If you have a lot of plants that need protection from the cold, using fancy cloches can get expensive. So adapting 2-liter plastic soda bottles is a great way to get the benefits of a cloche without the high price.
However, the plastic used in these bottles is relatively flimsy. When the bottom is cut off, a bottle’s walls collapse. We’ll show you how to make your cloches rigid by forming a reinforcing ring around the bottom edge.
When you place the cloches over young plants in the garden, keep the bottle caps off during the day. This will prevent heat build up from damaging the plants. In the evening, replace the caps to trap heat and keep the plants warm and comfortable.
Here’s how to make the reinforcing ring on your soda bottle cloches.
Step one — Gather up several 2-liter soda bottles. Remove the bottoms just above the “feet.” Cut through the plastic on a cutting board, using a sharp utility knife. Trim off any “spurs” or jagged edges. The smoother and more even the cut edge, the better the reinforcing ring you can form.
Step two — Warm a nonstick skillet over low heat. With the cap removed to allow heat to escape, push the cut edge of the bottle gently onto the skillet.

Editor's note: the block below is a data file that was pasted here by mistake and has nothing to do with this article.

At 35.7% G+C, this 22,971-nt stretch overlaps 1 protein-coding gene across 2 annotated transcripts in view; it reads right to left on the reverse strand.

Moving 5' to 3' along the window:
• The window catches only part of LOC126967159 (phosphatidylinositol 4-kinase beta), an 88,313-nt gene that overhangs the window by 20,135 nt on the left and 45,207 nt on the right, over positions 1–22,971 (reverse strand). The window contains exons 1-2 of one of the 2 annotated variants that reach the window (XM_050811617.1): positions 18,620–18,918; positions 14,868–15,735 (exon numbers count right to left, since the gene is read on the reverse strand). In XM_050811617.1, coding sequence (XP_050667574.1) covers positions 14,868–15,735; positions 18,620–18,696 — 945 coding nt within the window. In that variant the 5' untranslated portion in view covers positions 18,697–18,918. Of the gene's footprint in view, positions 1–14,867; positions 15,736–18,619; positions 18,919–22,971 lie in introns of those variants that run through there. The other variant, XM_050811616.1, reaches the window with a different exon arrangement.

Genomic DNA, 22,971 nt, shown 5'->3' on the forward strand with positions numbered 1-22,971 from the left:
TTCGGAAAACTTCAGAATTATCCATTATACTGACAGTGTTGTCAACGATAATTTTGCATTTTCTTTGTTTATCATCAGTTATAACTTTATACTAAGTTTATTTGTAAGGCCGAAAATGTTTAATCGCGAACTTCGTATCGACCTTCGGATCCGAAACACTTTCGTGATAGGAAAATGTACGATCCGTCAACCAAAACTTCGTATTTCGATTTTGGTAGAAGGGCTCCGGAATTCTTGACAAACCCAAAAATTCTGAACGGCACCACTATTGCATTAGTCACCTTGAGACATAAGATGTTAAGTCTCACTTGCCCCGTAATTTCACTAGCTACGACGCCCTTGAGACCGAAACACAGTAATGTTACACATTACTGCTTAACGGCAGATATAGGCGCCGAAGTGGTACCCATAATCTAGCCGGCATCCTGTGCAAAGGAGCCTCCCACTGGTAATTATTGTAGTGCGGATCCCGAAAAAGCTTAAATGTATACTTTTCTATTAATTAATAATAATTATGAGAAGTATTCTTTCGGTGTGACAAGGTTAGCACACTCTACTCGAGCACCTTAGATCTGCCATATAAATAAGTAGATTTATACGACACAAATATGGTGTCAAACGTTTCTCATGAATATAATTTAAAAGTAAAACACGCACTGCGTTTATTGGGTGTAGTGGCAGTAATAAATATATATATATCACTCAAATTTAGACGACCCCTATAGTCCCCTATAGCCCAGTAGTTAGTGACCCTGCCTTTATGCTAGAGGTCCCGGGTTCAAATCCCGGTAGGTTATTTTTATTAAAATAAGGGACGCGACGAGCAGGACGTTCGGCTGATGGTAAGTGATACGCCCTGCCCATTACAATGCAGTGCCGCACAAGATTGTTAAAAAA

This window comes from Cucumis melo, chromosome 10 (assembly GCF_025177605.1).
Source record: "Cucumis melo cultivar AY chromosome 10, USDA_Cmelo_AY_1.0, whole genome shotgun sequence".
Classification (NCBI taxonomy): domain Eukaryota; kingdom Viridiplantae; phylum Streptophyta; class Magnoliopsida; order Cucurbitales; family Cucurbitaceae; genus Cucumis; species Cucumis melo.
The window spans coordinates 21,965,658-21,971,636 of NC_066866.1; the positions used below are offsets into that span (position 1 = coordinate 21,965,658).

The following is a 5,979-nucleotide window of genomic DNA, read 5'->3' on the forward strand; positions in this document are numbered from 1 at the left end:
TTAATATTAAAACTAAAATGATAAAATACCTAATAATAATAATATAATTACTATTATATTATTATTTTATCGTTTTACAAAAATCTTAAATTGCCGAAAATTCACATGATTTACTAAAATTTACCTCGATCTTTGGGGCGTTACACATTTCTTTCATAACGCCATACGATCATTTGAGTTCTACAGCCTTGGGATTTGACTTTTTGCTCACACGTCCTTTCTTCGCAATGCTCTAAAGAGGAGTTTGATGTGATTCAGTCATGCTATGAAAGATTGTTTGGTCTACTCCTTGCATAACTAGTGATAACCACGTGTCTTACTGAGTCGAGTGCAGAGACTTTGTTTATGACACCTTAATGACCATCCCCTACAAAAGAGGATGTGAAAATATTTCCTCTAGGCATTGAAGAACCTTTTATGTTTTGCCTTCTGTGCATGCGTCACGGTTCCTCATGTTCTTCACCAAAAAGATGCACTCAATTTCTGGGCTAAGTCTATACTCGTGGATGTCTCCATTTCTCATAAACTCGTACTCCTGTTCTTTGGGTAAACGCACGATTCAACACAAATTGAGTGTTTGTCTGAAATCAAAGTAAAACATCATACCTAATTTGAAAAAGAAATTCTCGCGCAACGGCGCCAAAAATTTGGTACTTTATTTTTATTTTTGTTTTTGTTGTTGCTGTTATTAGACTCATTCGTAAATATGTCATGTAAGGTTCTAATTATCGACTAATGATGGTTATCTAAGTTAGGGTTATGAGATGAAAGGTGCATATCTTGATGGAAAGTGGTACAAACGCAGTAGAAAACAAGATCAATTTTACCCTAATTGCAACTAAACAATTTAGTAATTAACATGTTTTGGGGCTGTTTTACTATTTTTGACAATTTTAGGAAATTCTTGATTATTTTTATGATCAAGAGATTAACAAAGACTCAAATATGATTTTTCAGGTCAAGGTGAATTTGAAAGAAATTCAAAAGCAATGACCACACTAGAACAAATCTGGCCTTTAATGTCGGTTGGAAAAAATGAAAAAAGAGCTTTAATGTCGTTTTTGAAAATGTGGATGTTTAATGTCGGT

Apply light, downward pressure to the cut edge, keeping the bottle upright and slowly moving, to melt the plastic evenly. Let the edge curl in 1/8 to 1/4 inch. You may have to try this several times before you get it to come out perfectly. But be patient. Once you get the feel of it, you’ll be able to roll the edges of several cloches in a few minutes.
If something goes wrong with the curling process, just cut the imperfect ring off, smooth the new cut edge and try again.
(See video below)
Step three— Quickly remove the bottle from the skillet and place it over the bottom of an inverted, 2-cup glass measuring cup. The tapered sides of this cup let the softened bottle nestle down firmly and form a perfect ring as the plastic cools. This cooling and hardening process is very rapid, so have the measuring cup close up. Keep the bottle turning as the plastic is hardening to prevent sticking. (See video below)
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